Hikers airlifted from Park

Jan 03, 2014


The North Carolina Helicopter and Aquatic Rescue Team (NCHART) airlifted the three stranded South Carolina hikers who spent a bitterly cold and wet night on the Appalachian Trail in Great Smoky Mountains National Park. The three were taken to Asheville’s Mission Hospital early this afternoon.  Responding rangers had stabilized the men in the field with dry clothing, sleeping bags, and shelter.  They were treated for hypothermia and possible frostbite.  All three were very weak and could not walk.

Shawn Hood, Steven White, and Jonathan Dobbins, ages 21 to 32, from Gaffney, South Carolina, had started out from Fontana Dam on January 2 for a ten-day backpacking trip. They used cell phones to report being cold and wet and needing rescue later that night. The men said they were unable to walk and had no shelter.

The men were ill-equipped for the single digit temperatures and 35 mile-per-hour winds that created chills near 20 degrees below zero according the National Weather Service.  Blowing snow created drifts up to two feet.  The men were reported wearing mostly cotton clothing, which provides little or no warmth when wet.

“Winter hiking in the Smokies can be very dangerous without taking the proper precautions,” said Chief Ranger Clay Jordan.  “The park is grateful for the exemplary work of the North Carolina Helicopter and Aquatic Rescue Team in bringing this operation to a successful conclusion,” Jordan said.

Comments (4)
Posted by: The Animal Hospital of Waynesville | Jan 05, 2014 09:53

These hikers were darn lucky.  It is hard for me to fathom being so ill-prepared for a backpacking trip in the winter.  Their lack of forethought cost many people time, effort, money, and personal risk.  They are fortunate to have had their cell phones and enough signal to get through to cool, competent heads that got them out of danger.  Thank goodness there was not a disastrous ending to this story.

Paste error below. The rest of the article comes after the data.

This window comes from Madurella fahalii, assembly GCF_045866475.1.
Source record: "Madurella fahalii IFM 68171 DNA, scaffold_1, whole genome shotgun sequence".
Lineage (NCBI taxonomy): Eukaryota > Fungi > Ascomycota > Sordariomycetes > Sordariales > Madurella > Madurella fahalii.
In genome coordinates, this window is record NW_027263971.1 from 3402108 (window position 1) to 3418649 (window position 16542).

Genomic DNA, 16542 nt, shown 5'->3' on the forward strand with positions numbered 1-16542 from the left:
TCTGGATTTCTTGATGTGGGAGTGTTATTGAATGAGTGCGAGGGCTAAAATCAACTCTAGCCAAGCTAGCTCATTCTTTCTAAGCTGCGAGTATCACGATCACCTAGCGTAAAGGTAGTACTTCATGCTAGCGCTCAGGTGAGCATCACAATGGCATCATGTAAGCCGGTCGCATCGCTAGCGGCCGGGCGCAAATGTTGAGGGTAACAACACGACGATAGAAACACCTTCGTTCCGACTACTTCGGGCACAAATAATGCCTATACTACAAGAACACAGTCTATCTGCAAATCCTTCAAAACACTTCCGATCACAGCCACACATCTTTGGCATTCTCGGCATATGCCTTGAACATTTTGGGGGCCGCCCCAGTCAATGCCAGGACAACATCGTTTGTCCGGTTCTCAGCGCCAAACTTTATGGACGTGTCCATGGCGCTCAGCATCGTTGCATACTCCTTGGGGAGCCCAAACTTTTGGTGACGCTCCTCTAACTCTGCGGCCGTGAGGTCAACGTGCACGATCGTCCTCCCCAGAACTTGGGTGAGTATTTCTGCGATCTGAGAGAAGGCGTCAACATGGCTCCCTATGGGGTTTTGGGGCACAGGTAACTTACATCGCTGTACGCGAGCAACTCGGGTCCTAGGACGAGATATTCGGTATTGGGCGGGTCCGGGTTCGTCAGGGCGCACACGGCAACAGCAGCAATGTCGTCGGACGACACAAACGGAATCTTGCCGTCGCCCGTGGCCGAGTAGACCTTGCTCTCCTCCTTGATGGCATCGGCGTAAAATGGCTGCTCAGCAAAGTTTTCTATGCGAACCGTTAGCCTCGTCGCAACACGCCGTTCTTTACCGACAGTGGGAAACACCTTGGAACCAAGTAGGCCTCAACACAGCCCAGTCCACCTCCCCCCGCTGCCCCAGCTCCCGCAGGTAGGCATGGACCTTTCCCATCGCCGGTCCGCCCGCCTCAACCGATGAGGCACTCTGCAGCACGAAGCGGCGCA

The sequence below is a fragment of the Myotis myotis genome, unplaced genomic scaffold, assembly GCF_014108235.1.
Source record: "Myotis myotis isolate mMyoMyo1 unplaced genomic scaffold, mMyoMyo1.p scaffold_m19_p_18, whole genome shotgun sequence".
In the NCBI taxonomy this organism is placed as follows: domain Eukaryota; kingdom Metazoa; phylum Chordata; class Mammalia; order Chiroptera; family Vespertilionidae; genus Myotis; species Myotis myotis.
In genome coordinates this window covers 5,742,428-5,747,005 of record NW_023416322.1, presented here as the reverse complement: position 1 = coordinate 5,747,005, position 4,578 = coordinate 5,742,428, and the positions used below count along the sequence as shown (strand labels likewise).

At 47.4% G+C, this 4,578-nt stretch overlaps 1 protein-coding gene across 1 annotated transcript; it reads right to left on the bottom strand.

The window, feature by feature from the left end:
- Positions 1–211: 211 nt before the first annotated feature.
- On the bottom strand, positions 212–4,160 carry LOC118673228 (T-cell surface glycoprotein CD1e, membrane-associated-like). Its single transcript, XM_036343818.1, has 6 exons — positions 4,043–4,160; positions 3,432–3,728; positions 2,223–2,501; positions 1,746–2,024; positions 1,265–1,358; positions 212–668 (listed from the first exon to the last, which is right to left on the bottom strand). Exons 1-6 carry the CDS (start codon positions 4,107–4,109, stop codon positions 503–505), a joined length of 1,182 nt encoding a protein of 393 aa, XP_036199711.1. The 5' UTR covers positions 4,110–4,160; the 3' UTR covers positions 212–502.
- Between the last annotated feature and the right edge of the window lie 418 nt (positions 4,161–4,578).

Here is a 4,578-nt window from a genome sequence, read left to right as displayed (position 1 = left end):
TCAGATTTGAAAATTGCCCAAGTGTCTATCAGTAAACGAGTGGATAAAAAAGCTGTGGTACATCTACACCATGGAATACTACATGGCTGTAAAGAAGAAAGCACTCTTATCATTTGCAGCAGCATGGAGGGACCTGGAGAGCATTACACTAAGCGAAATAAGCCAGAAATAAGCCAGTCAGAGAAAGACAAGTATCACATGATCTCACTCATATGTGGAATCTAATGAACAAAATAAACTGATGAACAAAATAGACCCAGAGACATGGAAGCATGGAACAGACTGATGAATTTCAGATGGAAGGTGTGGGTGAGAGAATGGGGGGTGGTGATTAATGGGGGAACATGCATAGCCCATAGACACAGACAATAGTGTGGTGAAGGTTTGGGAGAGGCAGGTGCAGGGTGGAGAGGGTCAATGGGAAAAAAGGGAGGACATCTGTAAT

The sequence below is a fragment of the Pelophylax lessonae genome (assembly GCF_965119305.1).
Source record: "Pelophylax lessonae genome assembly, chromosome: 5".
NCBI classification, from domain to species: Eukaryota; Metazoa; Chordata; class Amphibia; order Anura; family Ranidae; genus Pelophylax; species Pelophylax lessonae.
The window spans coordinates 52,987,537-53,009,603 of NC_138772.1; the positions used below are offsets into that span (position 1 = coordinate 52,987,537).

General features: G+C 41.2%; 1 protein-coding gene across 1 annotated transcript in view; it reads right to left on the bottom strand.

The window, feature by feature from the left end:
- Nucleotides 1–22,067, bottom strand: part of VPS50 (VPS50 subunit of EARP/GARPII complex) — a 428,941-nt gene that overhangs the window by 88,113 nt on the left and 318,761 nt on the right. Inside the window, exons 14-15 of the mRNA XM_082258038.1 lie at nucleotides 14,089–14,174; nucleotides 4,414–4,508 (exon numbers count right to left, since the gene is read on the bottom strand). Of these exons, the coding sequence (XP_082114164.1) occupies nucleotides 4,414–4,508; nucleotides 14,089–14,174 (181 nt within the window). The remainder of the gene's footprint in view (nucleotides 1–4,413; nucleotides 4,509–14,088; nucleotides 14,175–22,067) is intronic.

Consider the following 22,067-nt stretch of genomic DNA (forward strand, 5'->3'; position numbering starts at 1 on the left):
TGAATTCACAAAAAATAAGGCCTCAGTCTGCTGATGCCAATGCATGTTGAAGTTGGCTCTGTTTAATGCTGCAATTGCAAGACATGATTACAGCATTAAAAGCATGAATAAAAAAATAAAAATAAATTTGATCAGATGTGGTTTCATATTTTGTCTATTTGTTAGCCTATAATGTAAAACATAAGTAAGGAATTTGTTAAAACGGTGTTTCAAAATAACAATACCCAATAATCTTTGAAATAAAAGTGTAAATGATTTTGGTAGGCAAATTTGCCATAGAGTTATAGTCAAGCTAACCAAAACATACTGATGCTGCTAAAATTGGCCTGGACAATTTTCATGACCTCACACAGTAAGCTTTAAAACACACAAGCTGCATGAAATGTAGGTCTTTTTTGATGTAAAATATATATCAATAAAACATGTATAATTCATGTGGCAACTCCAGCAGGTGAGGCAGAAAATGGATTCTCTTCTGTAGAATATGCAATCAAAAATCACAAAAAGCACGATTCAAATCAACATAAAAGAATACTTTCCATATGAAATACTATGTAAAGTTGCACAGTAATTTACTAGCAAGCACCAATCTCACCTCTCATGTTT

Posted by: Joseph Edwards | Jan 06, 2014 09:24

It is hard for me to understand why anyone would do this without knowing basic survival skills.  The mountains offer countless ways of keeping one warm, safe and well nourished.  I suspect they will either go to the library and check out survival manuals or take a survival course for their next adventure.

Posted by: Joseph Edwards | Jan 07, 2014 08:05

The article I read about the three hikers got me to thinking about a community service.  I do not profess to be qualified to do this but if someone would volunteer then it would probably be a life saving endeavor.  What I am talking about is very simple.  Maybe a weekly, (once a week), column about basic survival skills could be put in the Mountaineer.  Just something about how to build a lifesaving shelter, how to forage for food and water and most importantly how to build a fire to keep warm in the cold days and evenings if you find yourself out and about in the mountains this time of year.

It could be called "Using Nature to Nurture Your Needs".  or something like that.


Posted by: Charles Zimmerman | Jan 08, 2014 09:18

      No offense to commentator's but, you can't fix stupid. Common sense is too easy to avoid. As We the people are paying for search and rescue of unfortunates, nitwits or just unlucky, I'd suggest a permit be issued for any hiking/camping with a preliminary map detailing their intentions and whereabouts. Also a rudimentary class on survival skills. Requiring a tracking beacon would help.

          We the people own the public parks, etc. We can insist they be used responsably. Irresponsable need to pay for their own mistakes.





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